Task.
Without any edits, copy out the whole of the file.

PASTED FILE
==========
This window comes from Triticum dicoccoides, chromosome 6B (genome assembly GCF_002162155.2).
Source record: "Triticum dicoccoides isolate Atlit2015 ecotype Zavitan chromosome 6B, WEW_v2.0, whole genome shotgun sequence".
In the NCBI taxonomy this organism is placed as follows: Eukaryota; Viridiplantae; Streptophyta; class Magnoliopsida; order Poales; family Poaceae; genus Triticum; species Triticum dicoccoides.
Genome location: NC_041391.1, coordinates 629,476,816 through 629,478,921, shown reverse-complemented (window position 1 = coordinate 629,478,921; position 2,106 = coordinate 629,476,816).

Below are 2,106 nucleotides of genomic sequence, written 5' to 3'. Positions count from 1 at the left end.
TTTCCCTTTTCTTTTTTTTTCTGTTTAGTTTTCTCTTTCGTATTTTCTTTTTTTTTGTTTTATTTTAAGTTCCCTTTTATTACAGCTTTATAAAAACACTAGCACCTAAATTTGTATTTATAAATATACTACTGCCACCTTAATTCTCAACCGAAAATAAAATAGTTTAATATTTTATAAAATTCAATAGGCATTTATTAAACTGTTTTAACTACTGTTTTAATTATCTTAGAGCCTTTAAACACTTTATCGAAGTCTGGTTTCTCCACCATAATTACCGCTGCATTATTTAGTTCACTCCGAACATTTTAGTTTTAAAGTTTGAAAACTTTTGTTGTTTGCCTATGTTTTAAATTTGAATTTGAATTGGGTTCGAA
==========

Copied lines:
This window comes from Triticum dicoccoides, chromosome 6B (genome assembly GCF_002162155.2).
Source record: "Triticum dicoccoides isolate Atlit2015 ecotype Zavitan chromosome 6B, WEW_v2.0, whole genome shotgun sequence".
In the NCBI taxonomy this organism is placed as follows: Eukaryota; Viridiplantae; Streptophyta; class Magnoliopsida; order Poales; family Poaceae; genus Triticum; species Triticum dicoccoides.
Genome location: NC_041391.1, coordinates 629,476,816 through 629,478,921, shown reverse-complemented (window position 1 = coordinate 629,478,921; position 2,106 = coordinate 629,476,816).

Below are 2,106 nucleotides of genomic sequence, written 5' to 3'. Positions count from 1 at the left end.
TTTCCCTTTTCTTTTTTTTTCTGTTTAGTTTTCTCTTTCGTATTTTCTTTTTTTTTGTTTTATTTTAAGTTCCCTTTTATTACAGCTTTATAAAAACACTAGCACCTAAATTTGTATTTATAAATATACTACTGCCACCTTAATTCTCAACCGAAAATAAAATAGTTTAATATTTTATAAAATTCAATAGGCATTTATTAAACTGTTTTAACTACTGTTTTAATTATCTTAGAGCCTTTAAACACTTTATCGAAGTCTGGTTTCTCCACCATAATTACCGCTGCATTATTTAGTTCACTCCGAACATTTTAGTTTTAAAGTTTGAAAACTTTTGTTGTTTGCCTATGTTTTAAATTTGAATTTGAATTGGGTTCGAA